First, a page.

To Imam Anwar Al-Awlaki, that's because "The US is leading the war against terrorism which in reality is a war against Islam."
A 2005 Canadian study of radicalism concluded that this theme is a potent tool in recruiting Muslims and turning them into violent extremists. The Canadian Security Intelligence Service (CSIS) report was on youth radicalism and Hasan is a 39-year old with advanced college degrees.
Associates are stepping forward with accounts showing that Hasan was frustrated by what he saw as an American war against his faith.
The Washington Post obtained a copy of Hasan's June 2007 presentation at as part of his residency program at the Walter Reed Army Medical Center. Among the statements that disturbed his colleagues, Hasan declared that "It's getting harder and harder for Muslims in the service to morally justify being in a military that seems constantly engaged against fellow Muslims."
A student who took an environmental health class with Hasan at Uniformed Services of the Health Sciences in Bethesda describes him as someone who believed the United States was waging war against Islam. At the end of the class, all of the students had to give a presentation. Many wrote about course-related topics such as dry-cleaning chemicals and mold in homes, Lt. Col. Val Finnell said.
But Hasan (who told classmates he was "a Muslim first and an American second,") chose instead to write about the wrongness of the war on terror.
A former classmate told the New York Times that Hasan gave a PowerPoint presentation approximately one year ago entitled "Why the War on Terror is a War on Islam."
Hasan has not been charged in the shootings which left 13 people dead. Sources have indicated he will face a military court martial for murder charges that could bring the death penalty.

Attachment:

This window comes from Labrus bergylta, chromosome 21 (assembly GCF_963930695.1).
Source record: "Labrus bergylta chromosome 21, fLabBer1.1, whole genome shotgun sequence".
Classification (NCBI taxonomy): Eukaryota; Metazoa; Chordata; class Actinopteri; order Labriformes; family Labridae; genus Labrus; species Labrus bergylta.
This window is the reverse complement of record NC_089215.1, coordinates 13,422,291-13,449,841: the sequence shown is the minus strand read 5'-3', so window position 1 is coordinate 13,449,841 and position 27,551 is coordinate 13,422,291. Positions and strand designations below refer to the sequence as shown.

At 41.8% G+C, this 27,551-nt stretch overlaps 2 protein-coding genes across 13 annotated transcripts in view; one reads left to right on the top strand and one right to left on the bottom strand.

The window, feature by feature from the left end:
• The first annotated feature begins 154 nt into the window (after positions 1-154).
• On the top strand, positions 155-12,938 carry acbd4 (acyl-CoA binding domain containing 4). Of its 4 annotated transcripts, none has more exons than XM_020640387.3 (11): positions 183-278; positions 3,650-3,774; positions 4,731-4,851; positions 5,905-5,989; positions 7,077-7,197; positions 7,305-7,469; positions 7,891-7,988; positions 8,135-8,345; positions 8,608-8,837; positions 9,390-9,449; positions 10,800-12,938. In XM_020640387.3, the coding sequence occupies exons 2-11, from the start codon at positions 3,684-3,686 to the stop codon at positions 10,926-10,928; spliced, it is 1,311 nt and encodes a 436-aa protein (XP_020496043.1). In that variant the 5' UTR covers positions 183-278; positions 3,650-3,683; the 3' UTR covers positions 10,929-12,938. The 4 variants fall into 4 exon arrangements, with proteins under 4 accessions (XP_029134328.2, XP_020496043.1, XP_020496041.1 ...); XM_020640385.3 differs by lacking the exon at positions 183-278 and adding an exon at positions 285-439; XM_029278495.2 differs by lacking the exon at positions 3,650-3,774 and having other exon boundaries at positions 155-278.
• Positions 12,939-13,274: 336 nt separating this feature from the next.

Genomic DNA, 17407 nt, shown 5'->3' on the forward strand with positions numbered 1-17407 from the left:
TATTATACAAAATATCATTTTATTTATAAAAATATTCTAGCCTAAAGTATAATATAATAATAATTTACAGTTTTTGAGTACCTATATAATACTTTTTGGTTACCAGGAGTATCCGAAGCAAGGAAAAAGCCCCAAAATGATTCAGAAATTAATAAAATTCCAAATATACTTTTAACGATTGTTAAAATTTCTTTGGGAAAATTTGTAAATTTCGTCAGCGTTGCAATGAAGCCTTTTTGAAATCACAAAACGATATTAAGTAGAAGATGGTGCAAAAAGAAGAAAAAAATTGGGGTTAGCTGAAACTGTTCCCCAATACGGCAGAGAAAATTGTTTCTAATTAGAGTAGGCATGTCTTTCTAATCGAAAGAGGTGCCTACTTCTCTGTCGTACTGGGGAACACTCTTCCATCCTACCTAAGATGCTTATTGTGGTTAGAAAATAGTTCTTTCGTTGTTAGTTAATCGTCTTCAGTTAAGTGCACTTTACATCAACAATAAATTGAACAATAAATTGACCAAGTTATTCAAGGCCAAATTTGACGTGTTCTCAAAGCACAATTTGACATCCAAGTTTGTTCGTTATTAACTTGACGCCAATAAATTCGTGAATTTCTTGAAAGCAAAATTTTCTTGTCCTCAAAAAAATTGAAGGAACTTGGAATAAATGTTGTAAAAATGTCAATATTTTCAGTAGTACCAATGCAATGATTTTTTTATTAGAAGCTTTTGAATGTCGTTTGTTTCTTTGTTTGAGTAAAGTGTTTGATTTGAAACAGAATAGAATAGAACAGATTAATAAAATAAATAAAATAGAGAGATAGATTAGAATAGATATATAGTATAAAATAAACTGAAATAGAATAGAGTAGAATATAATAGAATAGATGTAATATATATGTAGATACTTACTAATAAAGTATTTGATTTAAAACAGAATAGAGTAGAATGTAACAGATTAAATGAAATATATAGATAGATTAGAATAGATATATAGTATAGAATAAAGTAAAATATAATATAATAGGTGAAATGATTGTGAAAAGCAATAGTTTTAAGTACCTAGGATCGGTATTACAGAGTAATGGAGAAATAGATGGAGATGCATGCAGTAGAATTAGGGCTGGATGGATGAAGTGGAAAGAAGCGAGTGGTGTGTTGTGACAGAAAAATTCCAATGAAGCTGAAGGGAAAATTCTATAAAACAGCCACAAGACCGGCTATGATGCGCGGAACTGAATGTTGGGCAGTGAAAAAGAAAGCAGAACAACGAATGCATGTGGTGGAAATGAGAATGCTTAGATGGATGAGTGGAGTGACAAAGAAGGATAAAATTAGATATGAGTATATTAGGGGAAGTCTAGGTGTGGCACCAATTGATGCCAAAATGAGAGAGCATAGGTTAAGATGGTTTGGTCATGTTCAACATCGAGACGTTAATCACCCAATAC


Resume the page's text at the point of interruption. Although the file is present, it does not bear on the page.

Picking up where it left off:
According to the CSIS report, "the perception that Islam is under attack from the West" is the most important factor in persuading would-be jihadists that they must preemptively and violently defend Islam from these perceived enemies.
According to a summary of the report's findings:
"A few will act on these events and support or carry out terrorism in an attempt to change Western foreign or military policy. These individuals take the violent defense of Islam as a personal goal and religious obligation."
The idea that the United States is fighting a war against Islam has been advanced by Osama bin Laden, who has cited Western efforts to isolate Hamas and support for a peacekeeping force as evidence of a "Zionist-crusaders war on Islam." Awlaki, a former spiritual leader at Dar al-Hijrah mosque in Falls Church, Virginia, works to encourage jihadist activity with online lectures from his home base in Yemen.
Awlaki, may have crossed paths with Hasan, who attended Dar al-Hijrah in 2001. U.S. officials knew Hasan sent 10 to 20 messages to Awlaki last year and this year, but counterterrorism officials said these were consistent with a research project Hasan was conducting on post-traumatic stress disorder.